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Coincidence detection in pyramidal neurons is tuned by their dendritic branching pattern

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Schaefer,  Andreas T.
Department of Cell Physiology, Max Planck Institute for Medical Research, Max Planck Society;

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Larkum,  Matthew E.
Department of Cell Physiology, Max Planck Institute for Medical Research, Max Planck Society;

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Sakmann,  Bert
Department of Cell Physiology, Max Planck Institute for Medical Research, Max Planck Society;

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Roth,  Arnd
Department of Cell Physiology, Max Planck Institute for Medical Research, Max Planck Society;

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Citation

Schaefer, A. T., Larkum, M. E., Sakmann, B., & Roth, A. (2003). Coincidence detection in pyramidal neurons is tuned by their dendritic branching pattern. Journal of Neurophysiology, 89(6), 3143-3154. doi:10.1152/jn.00046.2003.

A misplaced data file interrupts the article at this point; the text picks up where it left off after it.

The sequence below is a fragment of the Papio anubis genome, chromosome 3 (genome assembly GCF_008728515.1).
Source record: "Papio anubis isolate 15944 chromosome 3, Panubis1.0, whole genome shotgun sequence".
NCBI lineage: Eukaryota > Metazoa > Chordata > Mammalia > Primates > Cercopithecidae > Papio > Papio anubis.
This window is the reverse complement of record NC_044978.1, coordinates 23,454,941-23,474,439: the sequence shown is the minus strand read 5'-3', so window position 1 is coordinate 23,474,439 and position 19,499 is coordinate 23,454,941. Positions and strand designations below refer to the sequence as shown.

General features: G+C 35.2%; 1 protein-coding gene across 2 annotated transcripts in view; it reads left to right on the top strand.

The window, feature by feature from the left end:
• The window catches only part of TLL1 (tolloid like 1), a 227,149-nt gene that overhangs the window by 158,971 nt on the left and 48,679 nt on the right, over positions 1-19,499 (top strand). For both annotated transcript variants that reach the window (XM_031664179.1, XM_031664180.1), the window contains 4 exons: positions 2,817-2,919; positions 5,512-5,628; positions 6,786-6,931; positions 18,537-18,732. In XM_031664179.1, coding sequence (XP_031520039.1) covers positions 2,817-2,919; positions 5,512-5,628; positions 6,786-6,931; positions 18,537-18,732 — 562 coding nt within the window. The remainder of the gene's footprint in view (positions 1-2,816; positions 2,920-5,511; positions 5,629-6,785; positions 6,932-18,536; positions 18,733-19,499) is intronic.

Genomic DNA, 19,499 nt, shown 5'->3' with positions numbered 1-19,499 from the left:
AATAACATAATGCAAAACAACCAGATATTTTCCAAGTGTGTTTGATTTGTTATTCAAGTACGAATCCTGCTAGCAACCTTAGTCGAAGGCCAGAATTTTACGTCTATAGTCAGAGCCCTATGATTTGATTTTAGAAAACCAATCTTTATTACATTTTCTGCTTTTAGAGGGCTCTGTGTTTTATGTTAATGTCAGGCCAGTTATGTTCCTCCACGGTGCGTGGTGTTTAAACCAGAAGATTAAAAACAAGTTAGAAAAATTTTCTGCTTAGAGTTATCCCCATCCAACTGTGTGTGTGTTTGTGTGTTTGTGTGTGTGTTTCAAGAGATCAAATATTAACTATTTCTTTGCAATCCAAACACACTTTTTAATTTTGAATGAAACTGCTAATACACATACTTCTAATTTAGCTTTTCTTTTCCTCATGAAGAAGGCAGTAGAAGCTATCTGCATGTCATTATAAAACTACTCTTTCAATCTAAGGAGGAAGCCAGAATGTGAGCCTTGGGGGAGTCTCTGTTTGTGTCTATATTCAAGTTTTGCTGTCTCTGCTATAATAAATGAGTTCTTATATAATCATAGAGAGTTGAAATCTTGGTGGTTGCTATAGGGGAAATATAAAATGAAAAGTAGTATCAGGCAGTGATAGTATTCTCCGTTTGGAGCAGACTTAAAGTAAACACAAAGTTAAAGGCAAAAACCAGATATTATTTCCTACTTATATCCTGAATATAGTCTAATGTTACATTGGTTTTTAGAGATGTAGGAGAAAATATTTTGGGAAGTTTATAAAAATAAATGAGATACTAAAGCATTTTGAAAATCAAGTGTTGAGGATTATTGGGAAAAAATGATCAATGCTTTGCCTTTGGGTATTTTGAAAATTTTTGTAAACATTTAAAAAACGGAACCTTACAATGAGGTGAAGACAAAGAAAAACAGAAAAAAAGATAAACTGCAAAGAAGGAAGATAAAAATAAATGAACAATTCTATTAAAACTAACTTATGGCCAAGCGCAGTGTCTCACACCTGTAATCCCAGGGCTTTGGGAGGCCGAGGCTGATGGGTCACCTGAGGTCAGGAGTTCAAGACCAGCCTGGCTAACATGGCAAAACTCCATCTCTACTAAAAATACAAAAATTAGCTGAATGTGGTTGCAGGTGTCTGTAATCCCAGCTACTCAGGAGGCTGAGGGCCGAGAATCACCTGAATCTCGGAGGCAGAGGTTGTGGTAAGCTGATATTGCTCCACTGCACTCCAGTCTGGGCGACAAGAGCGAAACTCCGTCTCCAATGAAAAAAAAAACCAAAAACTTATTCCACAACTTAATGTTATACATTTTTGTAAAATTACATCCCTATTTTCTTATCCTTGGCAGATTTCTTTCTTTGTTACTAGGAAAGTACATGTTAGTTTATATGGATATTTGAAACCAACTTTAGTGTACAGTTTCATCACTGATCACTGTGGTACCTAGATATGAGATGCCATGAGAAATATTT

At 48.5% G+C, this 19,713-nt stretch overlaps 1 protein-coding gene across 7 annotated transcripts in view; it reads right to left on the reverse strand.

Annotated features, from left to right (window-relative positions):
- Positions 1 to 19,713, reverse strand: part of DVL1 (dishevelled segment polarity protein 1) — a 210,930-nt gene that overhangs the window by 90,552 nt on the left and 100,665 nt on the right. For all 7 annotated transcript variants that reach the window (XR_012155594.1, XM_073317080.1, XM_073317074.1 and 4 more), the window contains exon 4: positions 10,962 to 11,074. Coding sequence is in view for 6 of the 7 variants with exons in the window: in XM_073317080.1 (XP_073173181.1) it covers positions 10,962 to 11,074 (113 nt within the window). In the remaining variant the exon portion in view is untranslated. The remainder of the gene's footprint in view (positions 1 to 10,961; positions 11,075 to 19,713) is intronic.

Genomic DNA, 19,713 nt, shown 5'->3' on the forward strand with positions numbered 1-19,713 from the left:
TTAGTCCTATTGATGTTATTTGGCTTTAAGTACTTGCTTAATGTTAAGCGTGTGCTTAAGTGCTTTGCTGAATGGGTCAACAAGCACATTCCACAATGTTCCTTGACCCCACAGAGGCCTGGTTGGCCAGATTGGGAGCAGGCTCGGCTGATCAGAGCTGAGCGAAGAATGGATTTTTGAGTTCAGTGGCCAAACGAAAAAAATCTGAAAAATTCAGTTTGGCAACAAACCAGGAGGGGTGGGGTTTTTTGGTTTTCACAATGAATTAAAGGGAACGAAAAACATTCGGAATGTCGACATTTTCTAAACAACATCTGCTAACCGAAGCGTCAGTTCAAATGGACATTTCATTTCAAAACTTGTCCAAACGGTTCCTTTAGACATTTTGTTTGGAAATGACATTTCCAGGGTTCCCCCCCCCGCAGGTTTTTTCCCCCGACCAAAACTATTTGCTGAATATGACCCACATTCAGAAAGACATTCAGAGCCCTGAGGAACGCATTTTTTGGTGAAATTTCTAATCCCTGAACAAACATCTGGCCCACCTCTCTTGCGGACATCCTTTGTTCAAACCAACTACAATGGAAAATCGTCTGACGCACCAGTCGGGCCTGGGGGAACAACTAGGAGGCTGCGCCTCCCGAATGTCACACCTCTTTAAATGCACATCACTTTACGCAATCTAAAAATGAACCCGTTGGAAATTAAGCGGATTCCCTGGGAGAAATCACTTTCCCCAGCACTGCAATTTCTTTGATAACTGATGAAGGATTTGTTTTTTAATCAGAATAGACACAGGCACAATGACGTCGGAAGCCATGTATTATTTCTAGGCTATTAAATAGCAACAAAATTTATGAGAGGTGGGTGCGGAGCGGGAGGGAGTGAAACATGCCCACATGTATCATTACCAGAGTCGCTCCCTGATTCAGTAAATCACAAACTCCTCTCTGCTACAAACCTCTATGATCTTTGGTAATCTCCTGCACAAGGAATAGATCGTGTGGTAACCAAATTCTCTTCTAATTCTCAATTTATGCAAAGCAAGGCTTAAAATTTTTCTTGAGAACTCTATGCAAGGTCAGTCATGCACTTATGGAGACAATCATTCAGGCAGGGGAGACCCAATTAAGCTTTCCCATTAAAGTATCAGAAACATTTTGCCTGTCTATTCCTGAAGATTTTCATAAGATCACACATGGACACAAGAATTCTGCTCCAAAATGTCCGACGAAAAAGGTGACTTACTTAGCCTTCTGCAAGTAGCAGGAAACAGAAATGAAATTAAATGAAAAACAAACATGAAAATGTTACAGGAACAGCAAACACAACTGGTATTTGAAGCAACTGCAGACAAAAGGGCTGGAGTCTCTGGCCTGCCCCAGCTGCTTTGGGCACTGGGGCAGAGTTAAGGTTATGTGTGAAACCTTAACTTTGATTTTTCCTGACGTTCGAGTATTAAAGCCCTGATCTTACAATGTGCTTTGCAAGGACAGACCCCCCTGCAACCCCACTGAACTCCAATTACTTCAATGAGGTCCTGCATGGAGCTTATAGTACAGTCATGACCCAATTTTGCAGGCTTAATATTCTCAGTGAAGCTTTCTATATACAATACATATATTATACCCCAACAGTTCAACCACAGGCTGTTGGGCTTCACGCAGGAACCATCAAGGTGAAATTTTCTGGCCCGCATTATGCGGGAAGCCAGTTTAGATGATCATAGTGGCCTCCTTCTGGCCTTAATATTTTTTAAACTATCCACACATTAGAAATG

Cite as: http://hdl.handle.net/11858/00-001M-0000-002A-10F4-B
Abstract
Neurons display a variety of complex dendritic morphologies even within the same class. We examined the relationship between dendritic arborization and the coupling between somatic and dendritic action potential (AP) initiation sites in layer 5 (L5) neocortical pyramidal neurons. Coupling was defined as the relative reduction in threshold for initiation of a dendritic calcium AP due to a coincident back-propagating AP. Simulations based on reconstructions of biocytin-filled cells showed that addition of oblique branches of the main apical dendrite in close proximity to the soma (d < 140 microm) increases the coupling between the apical and axosomatic AP initiation zones, whereas incorporation of distal branches decreases coupling. Experimental studies on L5 pyramids in acute brain slices revealed a highly significant (n = 28, r = 0.63, P < 0.0005) correlation: increasing the fraction of proximal oblique dendrites (d < 140 microm), e.g., from 30 to 60% resulted on average in an increase of the coupling from approximately 35% to almost 60%. We conclude that variation in dendritic arborization may be a key determinant of variability in coupling (49 +/- 17%; range 19-83%; n = 37) and is likely to outweigh the contribution made by variations in active membrane properties. Thus coincidence detection of inputs arriving from different cortical layers is strongly regulated by differences in dendritic arborization.